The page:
~
I can only speak for my own experience, but I've been without a car for 2 years and lost over 50 lbs and returned to a normal blood pressure in the 18 months since I started biking. I really don't do all that much riding beyond my work commute and running errands. I haven't had to join a gym, either. For me, those hours on a bike are not wasted.
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Old 09-18-07, 06:07 PM   #14
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Yes but the key question here you missed: does using a car and wasting 38 hours a year still end up being faster than riding a bicycle would be for these people?
~
The report on the local news tonight said the average Albuquerque driver spends wastes 36 hours a year in traffic (slightly below the average, I guess) but even so, at worst my commute is about 1 hour and 15 minutes but it's usually more like 40 minutes. By bike alone it would probably take at least 2 and a half hours if I was really fast, probably more than that though.

Bike commuting is great for big cities and short distances. But when you've got to go 30 miles one way, not so much. If I made my commute by bike I'd be leaving the house by 4am and spending 5-6 hours a day on the bike.
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Old 09-18-07, 06:36 PM   #15
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Eat whole grains and learn to cook locally grown food from scratch (vs. processed, packaged foods) and you'll be OK - no need to diet.
Funny thing is I changed my diet about a month ago. I didn't eat much if any meat before then but I eat almost all my calories from unprocessed food and whole grains now with no fast food. I wish I had a test 3 months ago to see what my cholesterol was back then.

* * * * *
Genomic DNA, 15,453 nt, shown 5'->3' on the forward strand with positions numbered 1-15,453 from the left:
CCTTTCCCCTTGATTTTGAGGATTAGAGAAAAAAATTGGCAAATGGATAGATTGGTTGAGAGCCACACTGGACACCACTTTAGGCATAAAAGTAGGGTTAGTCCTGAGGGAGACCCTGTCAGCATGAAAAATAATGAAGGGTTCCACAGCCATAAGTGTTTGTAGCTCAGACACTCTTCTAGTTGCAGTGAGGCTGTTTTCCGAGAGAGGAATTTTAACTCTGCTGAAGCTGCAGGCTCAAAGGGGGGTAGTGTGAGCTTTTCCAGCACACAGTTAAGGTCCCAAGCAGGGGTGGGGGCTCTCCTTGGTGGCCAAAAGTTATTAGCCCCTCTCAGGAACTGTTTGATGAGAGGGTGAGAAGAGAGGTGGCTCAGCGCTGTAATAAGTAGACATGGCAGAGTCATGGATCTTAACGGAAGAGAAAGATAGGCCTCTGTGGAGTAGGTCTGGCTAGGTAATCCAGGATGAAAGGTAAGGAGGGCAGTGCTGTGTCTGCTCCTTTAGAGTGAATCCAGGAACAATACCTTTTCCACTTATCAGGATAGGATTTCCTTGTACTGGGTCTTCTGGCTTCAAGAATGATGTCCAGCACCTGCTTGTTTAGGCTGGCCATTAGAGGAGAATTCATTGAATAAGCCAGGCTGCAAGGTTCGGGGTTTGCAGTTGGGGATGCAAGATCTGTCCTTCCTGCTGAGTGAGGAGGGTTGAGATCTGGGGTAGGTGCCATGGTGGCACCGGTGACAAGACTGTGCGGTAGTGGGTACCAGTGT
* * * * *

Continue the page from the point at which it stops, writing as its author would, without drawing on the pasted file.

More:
I took a different route home today from work and sadly it isn't at all bike friendly. For most I don't see bikes doing it, where it can though it is great to see. I think "improving public transportation and changing driving patterns through flexible work schedules, telecommuting and carpooling." especially work schedules/telecommuting could help a great deal
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Old 09-18-07, 08:25 PM   #16
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USA Today said the study came up with three solutions.

>>>>>>>
Texas Transportation Institute, a research arm of Texas A&M University. Instead, researchers recommend many steps:

•Businesses can help reduce travel during peak hours by letting employees work earlier or later shifts and offering them other flexible work options.

•Commuters should use the telephone or Internet instead of making some trips, travel in off-peak hours and use public transportation or carpools.

•Transportation agencies must improve the efficiency of existing road and transit systems and add capacity where needed.

>>>>>>>>>>.

First of all, most business operate between 9 to 5 and workers coming in early means they will start before working hours and leave early? Workers starting work late during prime business hours (means lost business) and leaving work late when most activity is over and their services are not needed is also not desirable. Bottom line, flexible work hours are not attractive to business which is why few companies offer them.